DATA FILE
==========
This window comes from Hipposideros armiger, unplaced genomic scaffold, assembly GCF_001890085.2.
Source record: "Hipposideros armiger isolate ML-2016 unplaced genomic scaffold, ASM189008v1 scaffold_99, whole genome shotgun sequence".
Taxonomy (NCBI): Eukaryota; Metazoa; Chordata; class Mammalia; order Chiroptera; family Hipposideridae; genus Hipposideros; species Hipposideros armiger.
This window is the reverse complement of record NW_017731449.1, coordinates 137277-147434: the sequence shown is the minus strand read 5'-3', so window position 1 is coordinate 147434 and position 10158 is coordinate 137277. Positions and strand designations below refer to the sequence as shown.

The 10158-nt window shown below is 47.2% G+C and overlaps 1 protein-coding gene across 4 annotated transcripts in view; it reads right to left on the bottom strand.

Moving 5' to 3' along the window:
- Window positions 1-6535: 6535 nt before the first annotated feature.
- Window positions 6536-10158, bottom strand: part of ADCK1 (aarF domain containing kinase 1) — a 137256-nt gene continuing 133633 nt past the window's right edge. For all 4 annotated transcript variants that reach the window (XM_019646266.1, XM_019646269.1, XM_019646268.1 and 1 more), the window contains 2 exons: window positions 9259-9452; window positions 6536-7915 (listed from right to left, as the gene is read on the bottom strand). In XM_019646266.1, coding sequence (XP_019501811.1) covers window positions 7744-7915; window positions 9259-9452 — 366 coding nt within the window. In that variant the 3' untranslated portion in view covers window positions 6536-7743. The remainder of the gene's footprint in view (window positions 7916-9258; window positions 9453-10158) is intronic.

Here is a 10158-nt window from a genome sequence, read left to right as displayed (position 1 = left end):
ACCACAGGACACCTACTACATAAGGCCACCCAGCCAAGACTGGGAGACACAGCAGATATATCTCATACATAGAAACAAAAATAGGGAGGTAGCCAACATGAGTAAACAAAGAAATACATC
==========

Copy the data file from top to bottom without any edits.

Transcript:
This window comes from Hipposideros armiger, unplaced genomic scaffold, assembly GCF_001890085.2.
Source record: "Hipposideros armiger isolate ML-2016 unplaced genomic scaffold, ASM189008v1 scaffold_99, whole genome shotgun sequence".
Taxonomy (NCBI): Eukaryota; Metazoa; Chordata; class Mammalia; order Chiroptera; family Hipposideridae; genus Hipposideros; species Hipposideros armiger.
This window is the reverse complement of record NW_017731449.1, coordinates 137277-147434: the sequence shown is the minus strand read 5'-3', so window position 1 is coordinate 147434 and position 10158 is coordinate 137277. Positions and strand designations below refer to the sequence as shown.

The 10158-nt window shown below is 47.2% G+C and overlaps 1 protein-coding gene across 4 annotated transcripts in view; it reads right to left on the bottom strand.

Moving 5' to 3' along the window:
- Window positions 1-6535: 6535 nt before the first annotated feature.
- Window positions 6536-10158, bottom strand: part of ADCK1 (aarF domain containing kinase 1) — a 137256-nt gene continuing 133633 nt past the window's right edge. For all 4 annotated transcript variants that reach the window (XM_019646266.1, XM_019646269.1, XM_019646268.1 and 1 more), the window contains 2 exons: window positions 9259-9452; window positions 6536-7915 (listed from right to left, as the gene is read on the bottom strand). In XM_019646266.1, coding sequence (XP_019501811.1) covers window positions 7744-7915; window positions 9259-9452 — 366 coding nt within the window. In that variant the 3' untranslated portion in view covers window positions 6536-7743. The remainder of the gene's footprint in view (window positions 7916-9258; window positions 9453-10158) is intronic.

Here is a 10158-nt window from a genome sequence, read left to right as displayed (position 1 = left end):
ACCACAGGACACCTACTACATAAGGCCACCCAGCCAAGACTGGGAGACACAGCAGATATATCTCATACATAGAAACAAAAATAGGGAGGTAGCCAACATGAGTAAACAAAGAAATACATC